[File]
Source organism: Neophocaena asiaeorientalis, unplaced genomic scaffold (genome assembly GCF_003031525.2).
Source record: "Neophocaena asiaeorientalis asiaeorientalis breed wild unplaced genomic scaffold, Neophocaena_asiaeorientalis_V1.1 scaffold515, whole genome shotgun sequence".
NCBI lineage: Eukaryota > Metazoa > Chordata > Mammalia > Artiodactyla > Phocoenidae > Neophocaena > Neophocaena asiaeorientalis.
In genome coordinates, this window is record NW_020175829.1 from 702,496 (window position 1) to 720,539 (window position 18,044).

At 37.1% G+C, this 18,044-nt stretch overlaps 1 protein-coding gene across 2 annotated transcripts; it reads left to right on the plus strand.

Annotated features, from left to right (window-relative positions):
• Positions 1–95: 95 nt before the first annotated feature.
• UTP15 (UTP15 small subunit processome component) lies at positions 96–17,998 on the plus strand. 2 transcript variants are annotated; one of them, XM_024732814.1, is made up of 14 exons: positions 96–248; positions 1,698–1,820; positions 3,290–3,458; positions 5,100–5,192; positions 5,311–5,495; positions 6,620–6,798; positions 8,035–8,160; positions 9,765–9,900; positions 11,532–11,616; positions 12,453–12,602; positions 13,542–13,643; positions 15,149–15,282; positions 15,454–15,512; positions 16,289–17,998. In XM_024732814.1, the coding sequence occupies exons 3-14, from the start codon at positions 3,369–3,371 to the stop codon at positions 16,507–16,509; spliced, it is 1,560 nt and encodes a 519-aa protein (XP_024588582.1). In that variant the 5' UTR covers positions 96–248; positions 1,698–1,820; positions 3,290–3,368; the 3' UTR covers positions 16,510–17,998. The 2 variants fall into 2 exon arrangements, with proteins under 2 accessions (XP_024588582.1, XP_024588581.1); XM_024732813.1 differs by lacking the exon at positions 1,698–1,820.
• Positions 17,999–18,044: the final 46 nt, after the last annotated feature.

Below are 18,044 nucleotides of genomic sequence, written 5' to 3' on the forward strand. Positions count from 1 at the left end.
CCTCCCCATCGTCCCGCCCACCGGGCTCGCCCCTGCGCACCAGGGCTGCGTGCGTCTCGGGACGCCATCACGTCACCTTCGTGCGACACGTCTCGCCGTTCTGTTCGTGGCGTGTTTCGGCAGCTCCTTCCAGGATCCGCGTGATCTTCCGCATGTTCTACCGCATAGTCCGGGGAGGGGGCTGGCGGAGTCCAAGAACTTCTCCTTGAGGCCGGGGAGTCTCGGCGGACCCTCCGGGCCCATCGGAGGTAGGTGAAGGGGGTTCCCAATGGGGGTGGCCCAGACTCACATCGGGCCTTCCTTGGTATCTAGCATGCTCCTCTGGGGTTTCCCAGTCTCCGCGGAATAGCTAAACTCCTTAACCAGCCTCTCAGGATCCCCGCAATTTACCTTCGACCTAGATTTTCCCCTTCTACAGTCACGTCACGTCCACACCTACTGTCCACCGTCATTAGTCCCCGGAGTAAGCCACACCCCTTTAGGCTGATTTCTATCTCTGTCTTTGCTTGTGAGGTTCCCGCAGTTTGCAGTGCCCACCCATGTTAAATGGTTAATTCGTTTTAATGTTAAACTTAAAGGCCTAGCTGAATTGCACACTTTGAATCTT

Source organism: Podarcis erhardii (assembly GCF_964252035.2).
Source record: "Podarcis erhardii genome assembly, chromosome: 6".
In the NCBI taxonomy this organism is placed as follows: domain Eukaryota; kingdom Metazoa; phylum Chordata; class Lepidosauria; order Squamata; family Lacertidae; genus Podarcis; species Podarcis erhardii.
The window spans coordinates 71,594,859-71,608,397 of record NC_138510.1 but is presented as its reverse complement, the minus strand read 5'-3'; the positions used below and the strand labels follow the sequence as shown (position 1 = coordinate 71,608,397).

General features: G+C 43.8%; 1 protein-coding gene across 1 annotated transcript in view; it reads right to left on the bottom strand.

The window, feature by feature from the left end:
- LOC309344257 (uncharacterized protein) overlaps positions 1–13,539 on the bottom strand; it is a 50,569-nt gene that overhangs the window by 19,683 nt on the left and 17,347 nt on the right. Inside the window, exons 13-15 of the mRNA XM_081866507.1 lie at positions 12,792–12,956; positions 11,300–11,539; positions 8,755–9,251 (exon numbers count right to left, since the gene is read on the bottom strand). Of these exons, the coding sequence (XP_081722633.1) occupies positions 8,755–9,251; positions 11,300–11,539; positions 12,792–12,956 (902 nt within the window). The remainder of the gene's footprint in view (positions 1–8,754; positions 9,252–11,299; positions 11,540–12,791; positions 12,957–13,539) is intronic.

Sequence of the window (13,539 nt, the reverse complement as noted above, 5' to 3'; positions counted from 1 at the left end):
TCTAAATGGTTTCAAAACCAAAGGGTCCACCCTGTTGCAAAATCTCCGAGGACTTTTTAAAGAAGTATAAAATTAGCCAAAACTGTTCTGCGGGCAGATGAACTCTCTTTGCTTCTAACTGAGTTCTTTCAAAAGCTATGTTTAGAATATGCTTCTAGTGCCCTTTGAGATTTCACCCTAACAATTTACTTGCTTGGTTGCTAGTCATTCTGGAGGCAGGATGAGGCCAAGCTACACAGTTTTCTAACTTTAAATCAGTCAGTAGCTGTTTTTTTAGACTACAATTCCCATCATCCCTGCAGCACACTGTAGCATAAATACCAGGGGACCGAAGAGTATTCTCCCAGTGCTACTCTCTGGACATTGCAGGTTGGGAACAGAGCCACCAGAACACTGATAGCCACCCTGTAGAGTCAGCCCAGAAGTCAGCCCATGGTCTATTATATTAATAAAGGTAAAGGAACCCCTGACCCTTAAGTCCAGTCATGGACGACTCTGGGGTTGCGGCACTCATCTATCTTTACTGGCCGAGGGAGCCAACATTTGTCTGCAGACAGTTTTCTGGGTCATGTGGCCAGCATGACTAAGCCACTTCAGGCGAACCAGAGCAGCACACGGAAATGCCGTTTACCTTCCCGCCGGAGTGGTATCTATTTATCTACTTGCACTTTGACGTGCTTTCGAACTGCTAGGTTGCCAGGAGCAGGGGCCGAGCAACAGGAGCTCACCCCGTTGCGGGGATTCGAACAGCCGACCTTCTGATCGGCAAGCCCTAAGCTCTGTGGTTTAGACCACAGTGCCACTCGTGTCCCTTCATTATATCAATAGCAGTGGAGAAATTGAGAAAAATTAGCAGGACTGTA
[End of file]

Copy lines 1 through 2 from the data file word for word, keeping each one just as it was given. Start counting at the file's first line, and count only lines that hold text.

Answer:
Source organism: Neophocaena asiaeorientalis, unplaced genomic scaffold (genome assembly GCF_003031525.2).
Source record: "Neophocaena asiaeorientalis asiaeorientalis breed wild unplaced genomic scaffold, Neophocaena_asiaeorientalis_V1.1 scaffold515, whole genome shotgun sequence".